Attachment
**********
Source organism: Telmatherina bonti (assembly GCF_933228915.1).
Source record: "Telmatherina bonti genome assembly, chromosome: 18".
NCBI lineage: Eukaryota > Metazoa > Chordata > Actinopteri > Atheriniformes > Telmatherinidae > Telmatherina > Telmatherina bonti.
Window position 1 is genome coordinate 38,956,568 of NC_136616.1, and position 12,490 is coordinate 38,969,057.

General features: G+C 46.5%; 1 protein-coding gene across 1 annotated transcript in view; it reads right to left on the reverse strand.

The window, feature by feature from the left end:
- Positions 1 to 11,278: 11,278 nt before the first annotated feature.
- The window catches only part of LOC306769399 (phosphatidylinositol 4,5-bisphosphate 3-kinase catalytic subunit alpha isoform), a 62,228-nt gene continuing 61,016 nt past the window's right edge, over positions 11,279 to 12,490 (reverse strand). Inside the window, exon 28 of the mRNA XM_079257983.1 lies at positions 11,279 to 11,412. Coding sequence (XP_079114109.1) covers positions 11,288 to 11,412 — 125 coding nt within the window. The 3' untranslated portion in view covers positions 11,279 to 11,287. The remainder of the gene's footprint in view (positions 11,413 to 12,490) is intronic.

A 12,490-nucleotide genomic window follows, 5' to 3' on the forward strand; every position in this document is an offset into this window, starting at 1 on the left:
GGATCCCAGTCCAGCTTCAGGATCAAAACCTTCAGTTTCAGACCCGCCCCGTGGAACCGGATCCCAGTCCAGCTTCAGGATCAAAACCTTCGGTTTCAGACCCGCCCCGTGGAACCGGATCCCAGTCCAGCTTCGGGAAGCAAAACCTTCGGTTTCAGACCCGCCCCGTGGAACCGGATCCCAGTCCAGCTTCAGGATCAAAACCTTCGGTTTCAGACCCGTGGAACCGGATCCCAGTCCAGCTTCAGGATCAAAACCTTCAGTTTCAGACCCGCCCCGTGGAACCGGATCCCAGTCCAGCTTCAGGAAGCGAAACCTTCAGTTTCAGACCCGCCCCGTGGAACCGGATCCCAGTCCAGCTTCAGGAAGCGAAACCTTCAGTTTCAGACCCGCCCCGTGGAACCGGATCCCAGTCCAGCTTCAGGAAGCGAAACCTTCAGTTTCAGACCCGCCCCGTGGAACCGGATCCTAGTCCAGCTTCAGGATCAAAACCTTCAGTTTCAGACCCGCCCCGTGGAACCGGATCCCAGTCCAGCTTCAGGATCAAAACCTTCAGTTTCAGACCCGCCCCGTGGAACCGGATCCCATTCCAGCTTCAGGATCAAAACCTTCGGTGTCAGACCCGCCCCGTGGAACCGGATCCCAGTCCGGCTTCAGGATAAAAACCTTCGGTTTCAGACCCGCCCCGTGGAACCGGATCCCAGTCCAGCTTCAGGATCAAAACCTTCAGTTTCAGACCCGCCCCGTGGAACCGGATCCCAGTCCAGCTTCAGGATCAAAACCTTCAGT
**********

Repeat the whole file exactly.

Source organism: Telmatherina bonti (assembly GCF_933228915.1).
Source record: "Telmatherina bonti genome assembly, chromosome: 18".
NCBI lineage: Eukaryota > Metazoa > Chordata > Actinopteri > Atheriniformes > Telmatherinidae > Telmatherina > Telmatherina bonti.
Window position 1 is genome coordinate 38,956,568 of NC_136616.1, and position 12,490 is coordinate 38,969,057.

General features: G+C 46.5%; 1 protein-coding gene across 1 annotated transcript in view; it reads right to left on the reverse strand.

The window, feature by feature from the left end:
- Positions 1 to 11,278: 11,278 nt before the first annotated feature.
- The window catches only part of LOC306769399 (phosphatidylinositol 4,5-bisphosphate 3-kinase catalytic subunit alpha isoform), a 62,228-nt gene continuing 61,016 nt past the window's right edge, over positions 11,279 to 12,490 (reverse strand). Inside the window, exon 28 of the mRNA XM_079257983.1 lies at positions 11,279 to 11,412. Coding sequence (XP_079114109.1) covers positions 11,288 to 11,412 — 125 coding nt within the window. The 3' untranslated portion in view covers positions 11,279 to 11,287. The remainder of the gene's footprint in view (positions 11,413 to 12,490) is intronic.

A 12,490-nucleotide genomic window follows, 5' to 3' on the forward strand; every position in this document is an offset into this window, starting at 1 on the left:
GGATCCCAGTCCAGCTTCAGGATCAAAACCTTCAGTTTCAGACCCGCCCCGTGGAACCGGATCCCAGTCCAGCTTCAGGATCAAAACCTTCGGTTTCAGACCCGCCCCGTGGAACCGGATCCCAGTCCAGCTTCGGGAAGCAAAACCTTCGGTTTCAGACCCGCCCCGTGGAACCGGATCCCAGTCCAGCTTCAGGATCAAAACCTTCGGTTTCAGACCCGTGGAACCGGATCCCAGTCCAGCTTCAGGATCAAAACCTTCAGTTTCAGACCCGCCCCGTGGAACCGGATCCCAGTCCAGCTTCAGGAAGCGAAACCTTCAGTTTCAGACCCGCCCCGTGGAACCGGATCCCAGTCCAGCTTCAGGAAGCGAAACCTTCAGTTTCAGACCCGCCCCGTGGAACCGGATCCCAGTCCAGCTTCAGGAAGCGAAACCTTCAGTTTCAGACCCGCCCCGTGGAACCGGATCCTAGTCCAGCTTCAGGATCAAAACCTTCAGTTTCAGACCCGCCCCGTGGAACCGGATCCCAGTCCAGCTTCAGGATCAAAACCTTCAGTTTCAGACCCGCCCCGTGGAACCGGATCCCATTCCAGCTTCAGGATCAAAACCTTCGGTGTCAGACCCGCCCCGTGGAACCGGATCCCAGTCCGGCTTCAGGATAAAAACCTTCGGTTTCAGACCCGCCCCGTGGAACCGGATCCCAGTCCAGCTTCAGGATCAAAACCTTCAGTTTCAGACCCGCCCCGTGGAACCGGATCCCAGTCCAGCTTCAGGATCAAAACCTTCAGT